Located in Chicago’s beautiful Hyde Park neighborhood, this private research university serves over 5,000 undergraduate and 9,800 graduate students. The university has an impressive list of distinguished alumni, including 49 Rhodes Scholars, 13 National Humanities Medalists and nine Fields Medalists. UC has earned a global reputation in several fields, most notably medicine and economics.

The undergraduate college offers students 50 majors and 28 minors. Undergraduates must complete a core curriculum requirement in addition to courses in their major; classes are considered challenging but rewarding. UC is home to approximately 400 groups and organizations, which contribute to a diverse and enriching campus life.


Pomona College

Pomona College’s strikingly elegant campus lies adjacent to Claremont Graduate University on the outskirts of Los Angeles. It has a small undergraduate population of just over 1,600 students and boasts an incredible endowment for a school its size (over $2 billion).

Students can register for up to 50% of their classes at neighboring Claremont Colleges and can choose from any of 47 majors. Popular areas of study include economics, mathematics, neuroscience and English. Students have the option to conduct individual research or take part in the Summer Undergraduate Research Program; many choose to study abroad. Most students live on campus, and a strong sense of tradition and close collaboration characterizes Pomona’s academic experience.


Vassar College

Vassar is known for its well-rounded and forward looking curriculum. Originally an all women’s college, Vassar was the first school with an on-campus museum. The acceptance rate for the class of 2019 was 25.6%, and 98% of students live on campus.

A reliance on source materials is key to Vassar’s academic experience, and students will find an array of primary sources in the main library, rare books collection and Virginia B. Smith Manuscript Collection. Topics in women’s history are particularly well represented. Courses are broad and diverse, and Vassar gives students plenty of opportunities to pursue cross-disciplinary study.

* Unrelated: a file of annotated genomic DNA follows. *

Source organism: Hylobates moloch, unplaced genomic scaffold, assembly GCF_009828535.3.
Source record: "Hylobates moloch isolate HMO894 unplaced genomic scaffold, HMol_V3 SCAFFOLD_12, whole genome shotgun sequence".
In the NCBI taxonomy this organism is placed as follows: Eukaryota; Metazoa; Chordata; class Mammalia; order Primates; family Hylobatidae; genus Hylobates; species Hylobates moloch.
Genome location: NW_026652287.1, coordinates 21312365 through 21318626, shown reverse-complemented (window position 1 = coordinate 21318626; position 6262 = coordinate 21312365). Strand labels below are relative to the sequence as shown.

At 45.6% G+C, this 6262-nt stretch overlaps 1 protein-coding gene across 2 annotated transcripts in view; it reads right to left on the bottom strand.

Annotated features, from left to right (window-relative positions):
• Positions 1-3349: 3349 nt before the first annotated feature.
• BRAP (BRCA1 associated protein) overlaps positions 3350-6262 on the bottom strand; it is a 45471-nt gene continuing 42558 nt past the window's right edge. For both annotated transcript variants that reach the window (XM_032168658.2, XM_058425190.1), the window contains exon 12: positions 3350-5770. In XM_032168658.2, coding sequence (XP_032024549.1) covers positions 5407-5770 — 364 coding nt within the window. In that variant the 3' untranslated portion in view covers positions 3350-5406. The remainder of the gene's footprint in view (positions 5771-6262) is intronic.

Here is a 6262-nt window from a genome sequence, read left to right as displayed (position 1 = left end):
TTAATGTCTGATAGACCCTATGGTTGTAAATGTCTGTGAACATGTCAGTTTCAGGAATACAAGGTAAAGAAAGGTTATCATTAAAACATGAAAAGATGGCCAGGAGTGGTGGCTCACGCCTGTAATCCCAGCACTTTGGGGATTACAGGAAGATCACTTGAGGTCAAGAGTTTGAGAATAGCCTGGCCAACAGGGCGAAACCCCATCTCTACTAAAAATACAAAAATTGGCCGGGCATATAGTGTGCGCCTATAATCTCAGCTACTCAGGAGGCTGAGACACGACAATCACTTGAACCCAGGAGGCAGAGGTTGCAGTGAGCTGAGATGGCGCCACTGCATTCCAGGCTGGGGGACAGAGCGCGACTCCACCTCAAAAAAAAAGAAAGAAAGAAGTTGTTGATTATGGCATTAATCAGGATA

Washington and Lee University

Washington and Lee University was founded in 1749 and is home to just over 2,200 students. The campus is a 325-acre National Historic Landmark, and the school upholds a traditional “honor system” to govern student conduct. W&L provides students with a strong liberal arts foundation grounded in modern technology and an interdisciplinary academic environment. Three U.S. Supreme Court Justices, several U.S. Congressman, a Nobel Laureate and many other distinguished alumni hail from Washington and Lee.

Students have access to an extensive library and can choose from 37 majors and 29 minors. Classes are small and students can expect to receive personal attention and develop a close working relationship with their professors. Students often choose to study abroad, and the trimester academic calendar is designed to facilitate foreign learning opportunities. Students find campus life varied and enriching, and can participate in a number of clubs and student organizations. Prospective students should also consider pursuing an experiential learning opportunity.


Dartmouth College

The smallest Ivy League school, Dartmouth College provides its students with a personalized and well-rounded education. Campus life centers on The Dartmouth Green, and features a variety of activities and community event offerings. The school provides students with a solid liberal arts foundation and outstanding research opportunities.

Dartmouth is home to 4,200 undergraduates, and students can choose from over 50 majors. Students are encouraged to follow their passions and they have the flexibility to design a cross-disciplinary course of study that suits their academic interests. Furthermore, students can enrich their academic experience with study abroad opportunities, research projects and internships. A comprehensive library system forms the backbone of the school’s teaching facilities.


Haverford College

Haverford College sits on a gorgeous, tree-filled, arboretum campus. The school is part of the Tri-College Consortium with Bryn Mawr College and Swarthmore College, and has graduated three Nobel Prize winners, 67 Fulbright Scholars, 20 Rhodes Scholars and four MacArthur Fellows. Since 1897, students have followed an honor code, an integral part of student life and academics at Haverford.